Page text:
Crime and Punishment | Study Guide

Fyodor Dostoevsky

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Course Hero. "Crime and Punishment Study Guide." Course Hero. 28 July 2016. Web. 17 Nov. 2018. <https://www.coursehero.com/lit/Crime-and-Punishment/>.

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Course Hero. (2016, July 28). Crime and Punishment Study Guide. In Course Hero. Retrieved November 17, 2018, from https://www.coursehero.com/lit/Crime-and-Punishment/

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Course Hero. "Crime and Punishment Study Guide." July 28, 2016. Accessed November 17, 2018. https://www.coursehero.com/lit/Crime-and-Punishment/.

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Course Hero, "Crime and Punishment Study Guide," July 28, 2016, accessed November 17, 2018, https://www.coursehero.com/lit/Crime-and-Punishment/.

Crime and Punishment | Character Names

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The characters in Crime and Punishment can be named in a variety of ways.

Russian names have three parts: the individual's first name, a patronymic (see below), and the family's last name. For example: Rodion (first name) Romanovitch (patronymic) Raskolnikov (family's last name).

The Russian patronymic is formed using the first name of a person's father and adding either -ovitch ("son of") for males or -ovna ("daughter of") for females. These patronymics are often combined with a person's first name in familiar address ("Katerina Ivanovna" for Katerina Ivanovna Marmeladov).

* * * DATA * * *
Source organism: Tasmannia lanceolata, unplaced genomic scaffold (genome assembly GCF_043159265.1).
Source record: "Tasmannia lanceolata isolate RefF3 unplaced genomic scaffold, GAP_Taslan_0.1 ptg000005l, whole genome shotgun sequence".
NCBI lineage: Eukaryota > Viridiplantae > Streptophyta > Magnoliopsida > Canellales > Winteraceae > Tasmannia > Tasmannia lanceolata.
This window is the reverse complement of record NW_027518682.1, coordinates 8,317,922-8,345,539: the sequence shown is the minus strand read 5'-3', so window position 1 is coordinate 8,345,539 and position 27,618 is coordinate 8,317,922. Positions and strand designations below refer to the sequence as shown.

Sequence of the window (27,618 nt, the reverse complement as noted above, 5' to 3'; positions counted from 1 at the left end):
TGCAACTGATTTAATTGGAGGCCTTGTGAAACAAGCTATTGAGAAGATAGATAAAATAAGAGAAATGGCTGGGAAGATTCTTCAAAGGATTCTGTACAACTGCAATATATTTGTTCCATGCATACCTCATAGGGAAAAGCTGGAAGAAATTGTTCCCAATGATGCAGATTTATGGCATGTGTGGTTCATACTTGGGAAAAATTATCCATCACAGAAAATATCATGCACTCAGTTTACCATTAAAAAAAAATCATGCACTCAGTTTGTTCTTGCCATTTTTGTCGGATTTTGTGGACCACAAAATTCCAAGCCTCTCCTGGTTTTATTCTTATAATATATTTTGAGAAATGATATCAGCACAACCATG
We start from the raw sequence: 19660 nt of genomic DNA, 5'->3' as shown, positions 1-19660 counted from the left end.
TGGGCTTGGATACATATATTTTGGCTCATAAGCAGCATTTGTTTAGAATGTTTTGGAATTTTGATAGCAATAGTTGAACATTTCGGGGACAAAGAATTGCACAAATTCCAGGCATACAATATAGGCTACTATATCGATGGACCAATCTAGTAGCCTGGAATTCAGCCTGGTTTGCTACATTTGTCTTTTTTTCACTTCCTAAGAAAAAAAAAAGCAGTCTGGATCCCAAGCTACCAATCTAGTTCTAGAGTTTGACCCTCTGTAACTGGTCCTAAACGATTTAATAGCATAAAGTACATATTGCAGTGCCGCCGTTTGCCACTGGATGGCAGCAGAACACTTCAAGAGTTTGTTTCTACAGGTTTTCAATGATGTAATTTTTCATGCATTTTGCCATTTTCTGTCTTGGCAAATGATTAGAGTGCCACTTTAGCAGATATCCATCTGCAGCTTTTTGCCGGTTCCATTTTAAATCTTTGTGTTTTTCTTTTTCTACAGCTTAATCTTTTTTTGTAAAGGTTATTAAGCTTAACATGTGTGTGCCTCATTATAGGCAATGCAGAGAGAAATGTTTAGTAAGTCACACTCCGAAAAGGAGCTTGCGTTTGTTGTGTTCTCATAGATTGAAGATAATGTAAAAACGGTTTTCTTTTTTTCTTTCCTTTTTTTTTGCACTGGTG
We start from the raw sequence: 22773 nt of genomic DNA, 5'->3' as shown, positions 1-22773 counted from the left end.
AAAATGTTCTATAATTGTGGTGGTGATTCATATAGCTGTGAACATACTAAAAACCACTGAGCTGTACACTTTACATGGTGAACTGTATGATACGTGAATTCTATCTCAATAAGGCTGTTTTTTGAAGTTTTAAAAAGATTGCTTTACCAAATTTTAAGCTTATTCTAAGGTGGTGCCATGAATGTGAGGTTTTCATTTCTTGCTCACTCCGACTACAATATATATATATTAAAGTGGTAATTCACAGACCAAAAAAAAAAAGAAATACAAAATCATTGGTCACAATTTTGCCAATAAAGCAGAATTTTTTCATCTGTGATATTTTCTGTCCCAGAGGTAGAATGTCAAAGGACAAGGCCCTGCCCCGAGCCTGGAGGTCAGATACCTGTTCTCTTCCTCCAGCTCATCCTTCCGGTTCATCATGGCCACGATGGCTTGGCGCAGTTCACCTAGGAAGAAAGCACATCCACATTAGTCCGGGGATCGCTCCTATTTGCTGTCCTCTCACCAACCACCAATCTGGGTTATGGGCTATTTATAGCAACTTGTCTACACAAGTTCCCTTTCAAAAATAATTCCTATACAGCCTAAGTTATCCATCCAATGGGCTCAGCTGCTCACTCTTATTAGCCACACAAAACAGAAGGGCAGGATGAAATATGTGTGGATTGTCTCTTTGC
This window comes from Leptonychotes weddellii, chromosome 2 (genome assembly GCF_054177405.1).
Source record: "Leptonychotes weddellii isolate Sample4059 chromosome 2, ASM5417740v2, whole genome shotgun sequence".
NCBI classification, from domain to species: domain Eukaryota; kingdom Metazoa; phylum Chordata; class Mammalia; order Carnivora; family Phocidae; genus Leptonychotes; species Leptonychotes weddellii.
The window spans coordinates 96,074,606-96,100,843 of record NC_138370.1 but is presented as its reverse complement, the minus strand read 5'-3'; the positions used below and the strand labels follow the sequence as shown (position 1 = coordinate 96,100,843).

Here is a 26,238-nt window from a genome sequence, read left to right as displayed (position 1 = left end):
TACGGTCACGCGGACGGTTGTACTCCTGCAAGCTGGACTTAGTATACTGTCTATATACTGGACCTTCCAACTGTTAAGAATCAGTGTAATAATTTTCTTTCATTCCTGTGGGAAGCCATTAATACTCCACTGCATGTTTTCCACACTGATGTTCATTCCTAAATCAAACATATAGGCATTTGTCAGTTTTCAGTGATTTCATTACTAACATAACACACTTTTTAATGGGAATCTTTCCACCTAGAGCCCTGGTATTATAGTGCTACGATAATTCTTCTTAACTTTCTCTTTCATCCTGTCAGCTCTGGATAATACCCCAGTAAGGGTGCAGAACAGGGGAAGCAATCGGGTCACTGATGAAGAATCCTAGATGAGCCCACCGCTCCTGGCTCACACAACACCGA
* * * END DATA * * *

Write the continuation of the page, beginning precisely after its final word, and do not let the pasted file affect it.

Some characters are more commonly referred to by their nicknames ("Sonia" for Sofya Semyonovna) or simply by their last names ("Luzhin" for Pyotr Petrovitch Luzhin).

In addition, Dostoevsky gave many important characters names connected to their natures, based on words that Russian readers understood:

  • Raskolnikov is from the Russian raskol meaning "split," or raskolnik, meaning "schismatic" (someone who splits from a group, often a religion). The name both indicates Raskolnikov's tendency to be torn between conflicting ideas and his attempt to break away from religious morality.
  • Sofya is from the Greek sophia, meaning "wisdom," demonstrating that Dostoevsky values Sonia's deep faith and quiet common sense above Raskolnikov's lack of faith and rationalizations.
  • Razumihin is from the Russian razum, meaning "reason" or "good sense." Razumihin's clear head and good sense contrast with Raskolnikov's moodiness and poor judgment.
  • Luzhin is derived from luzha, meaning "puddle" in Russian, representing his low and dirty character.
  • Zametov comes from the Russian zametit, meaning "to notice." The police head clerk is the first person to whom Raskolnikov makes a fumbling attempt to confess.
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